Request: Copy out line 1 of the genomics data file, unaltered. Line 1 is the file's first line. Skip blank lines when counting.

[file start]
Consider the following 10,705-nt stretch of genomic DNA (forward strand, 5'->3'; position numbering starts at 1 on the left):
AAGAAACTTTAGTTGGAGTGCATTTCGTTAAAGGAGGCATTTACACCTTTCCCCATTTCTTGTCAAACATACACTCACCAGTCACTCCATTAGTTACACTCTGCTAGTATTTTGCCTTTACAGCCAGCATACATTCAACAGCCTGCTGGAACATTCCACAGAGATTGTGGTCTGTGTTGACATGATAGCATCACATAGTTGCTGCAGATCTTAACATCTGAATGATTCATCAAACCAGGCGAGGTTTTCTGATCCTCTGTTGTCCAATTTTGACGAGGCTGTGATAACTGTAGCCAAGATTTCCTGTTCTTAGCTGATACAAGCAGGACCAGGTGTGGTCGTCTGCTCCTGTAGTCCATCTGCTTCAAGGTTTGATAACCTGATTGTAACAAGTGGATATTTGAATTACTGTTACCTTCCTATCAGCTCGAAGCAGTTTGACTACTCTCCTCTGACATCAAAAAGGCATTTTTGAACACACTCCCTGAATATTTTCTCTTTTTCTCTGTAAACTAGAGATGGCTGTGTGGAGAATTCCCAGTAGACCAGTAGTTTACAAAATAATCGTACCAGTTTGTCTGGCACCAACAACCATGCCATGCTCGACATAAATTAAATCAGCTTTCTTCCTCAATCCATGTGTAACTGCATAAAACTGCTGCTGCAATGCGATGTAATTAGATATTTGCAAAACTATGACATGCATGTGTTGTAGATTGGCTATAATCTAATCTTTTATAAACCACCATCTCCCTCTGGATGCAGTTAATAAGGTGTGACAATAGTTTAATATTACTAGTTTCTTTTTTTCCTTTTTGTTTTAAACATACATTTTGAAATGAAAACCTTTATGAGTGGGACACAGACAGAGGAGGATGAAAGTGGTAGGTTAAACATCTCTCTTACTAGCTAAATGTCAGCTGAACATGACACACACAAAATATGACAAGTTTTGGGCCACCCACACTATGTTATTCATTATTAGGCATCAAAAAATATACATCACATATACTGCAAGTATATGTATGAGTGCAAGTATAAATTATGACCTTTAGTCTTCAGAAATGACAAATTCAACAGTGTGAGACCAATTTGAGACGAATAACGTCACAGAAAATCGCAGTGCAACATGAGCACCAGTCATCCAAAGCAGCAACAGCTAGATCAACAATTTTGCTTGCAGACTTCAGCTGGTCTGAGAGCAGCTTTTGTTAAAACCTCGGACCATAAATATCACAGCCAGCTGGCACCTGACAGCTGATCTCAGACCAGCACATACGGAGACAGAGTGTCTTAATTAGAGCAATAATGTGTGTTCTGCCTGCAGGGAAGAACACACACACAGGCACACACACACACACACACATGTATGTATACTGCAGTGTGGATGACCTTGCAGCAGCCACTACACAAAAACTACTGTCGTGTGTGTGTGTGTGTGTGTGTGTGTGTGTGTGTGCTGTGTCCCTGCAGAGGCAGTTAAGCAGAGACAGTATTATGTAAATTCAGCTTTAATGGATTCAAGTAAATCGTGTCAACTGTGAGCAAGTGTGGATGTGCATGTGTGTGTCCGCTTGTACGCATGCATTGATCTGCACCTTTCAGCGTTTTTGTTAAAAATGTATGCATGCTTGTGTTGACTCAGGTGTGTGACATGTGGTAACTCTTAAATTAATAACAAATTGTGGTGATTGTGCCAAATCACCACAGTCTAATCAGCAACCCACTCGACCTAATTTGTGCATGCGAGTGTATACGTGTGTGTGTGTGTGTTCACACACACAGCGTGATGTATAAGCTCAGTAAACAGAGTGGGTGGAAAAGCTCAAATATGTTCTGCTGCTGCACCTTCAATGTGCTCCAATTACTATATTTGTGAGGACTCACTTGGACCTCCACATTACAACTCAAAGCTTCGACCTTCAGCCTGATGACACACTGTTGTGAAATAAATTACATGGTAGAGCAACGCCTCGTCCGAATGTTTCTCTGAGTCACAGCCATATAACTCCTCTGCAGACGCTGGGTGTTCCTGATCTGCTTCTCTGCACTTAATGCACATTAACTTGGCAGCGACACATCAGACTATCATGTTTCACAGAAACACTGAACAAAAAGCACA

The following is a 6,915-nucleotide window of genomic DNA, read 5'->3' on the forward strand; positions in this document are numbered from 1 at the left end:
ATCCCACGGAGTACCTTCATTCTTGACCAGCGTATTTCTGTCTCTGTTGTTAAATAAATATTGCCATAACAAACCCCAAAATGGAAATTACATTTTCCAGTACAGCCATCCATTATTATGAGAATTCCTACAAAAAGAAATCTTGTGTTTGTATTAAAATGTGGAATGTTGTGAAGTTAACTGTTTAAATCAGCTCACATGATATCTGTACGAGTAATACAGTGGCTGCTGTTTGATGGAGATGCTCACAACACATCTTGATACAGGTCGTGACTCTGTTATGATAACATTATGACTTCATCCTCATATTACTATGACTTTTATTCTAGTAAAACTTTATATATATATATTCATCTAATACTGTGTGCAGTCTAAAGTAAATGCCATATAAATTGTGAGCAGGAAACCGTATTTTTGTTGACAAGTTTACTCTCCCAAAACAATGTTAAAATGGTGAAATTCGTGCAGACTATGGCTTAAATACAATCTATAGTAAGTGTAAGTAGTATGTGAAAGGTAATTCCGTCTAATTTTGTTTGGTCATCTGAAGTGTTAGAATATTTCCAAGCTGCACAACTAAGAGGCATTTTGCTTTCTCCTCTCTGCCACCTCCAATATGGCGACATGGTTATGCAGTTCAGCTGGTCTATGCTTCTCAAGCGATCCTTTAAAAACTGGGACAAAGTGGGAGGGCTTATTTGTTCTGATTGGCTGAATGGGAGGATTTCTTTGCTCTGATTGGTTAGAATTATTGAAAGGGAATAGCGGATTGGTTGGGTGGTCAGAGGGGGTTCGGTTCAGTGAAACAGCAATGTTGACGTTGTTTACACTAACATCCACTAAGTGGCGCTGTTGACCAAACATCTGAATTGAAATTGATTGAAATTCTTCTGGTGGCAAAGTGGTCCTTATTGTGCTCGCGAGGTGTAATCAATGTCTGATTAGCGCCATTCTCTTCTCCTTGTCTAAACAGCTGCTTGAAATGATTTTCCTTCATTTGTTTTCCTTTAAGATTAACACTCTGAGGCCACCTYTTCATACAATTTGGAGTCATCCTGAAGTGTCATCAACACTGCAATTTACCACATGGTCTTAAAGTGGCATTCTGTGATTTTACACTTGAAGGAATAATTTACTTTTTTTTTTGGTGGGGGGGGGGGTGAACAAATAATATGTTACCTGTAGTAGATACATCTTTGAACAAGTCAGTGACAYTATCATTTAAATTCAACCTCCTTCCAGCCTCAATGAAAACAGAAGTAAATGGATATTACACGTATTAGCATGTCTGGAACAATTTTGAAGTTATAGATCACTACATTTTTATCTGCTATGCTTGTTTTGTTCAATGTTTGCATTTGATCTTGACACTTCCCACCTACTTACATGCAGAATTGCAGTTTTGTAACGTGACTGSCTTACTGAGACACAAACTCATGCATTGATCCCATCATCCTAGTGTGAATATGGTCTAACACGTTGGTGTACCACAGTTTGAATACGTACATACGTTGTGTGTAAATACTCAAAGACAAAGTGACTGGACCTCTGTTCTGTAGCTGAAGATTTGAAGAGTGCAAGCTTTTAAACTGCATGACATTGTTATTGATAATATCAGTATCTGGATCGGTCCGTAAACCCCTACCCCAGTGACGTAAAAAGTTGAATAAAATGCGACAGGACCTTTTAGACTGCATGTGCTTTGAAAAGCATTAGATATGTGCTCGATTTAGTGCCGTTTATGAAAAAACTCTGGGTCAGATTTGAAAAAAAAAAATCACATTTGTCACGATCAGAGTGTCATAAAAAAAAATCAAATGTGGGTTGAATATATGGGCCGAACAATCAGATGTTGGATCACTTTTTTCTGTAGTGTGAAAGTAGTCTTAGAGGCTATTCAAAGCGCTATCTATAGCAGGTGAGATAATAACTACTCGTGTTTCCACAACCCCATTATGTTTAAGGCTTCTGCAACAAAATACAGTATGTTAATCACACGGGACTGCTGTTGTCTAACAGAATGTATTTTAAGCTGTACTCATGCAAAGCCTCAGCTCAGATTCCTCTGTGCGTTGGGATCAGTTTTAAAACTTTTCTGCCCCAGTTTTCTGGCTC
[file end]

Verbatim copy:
Consider the following 10,705-nt stretch of genomic DNA (forward strand, 5'->3'; position numbering starts at 1 on the left):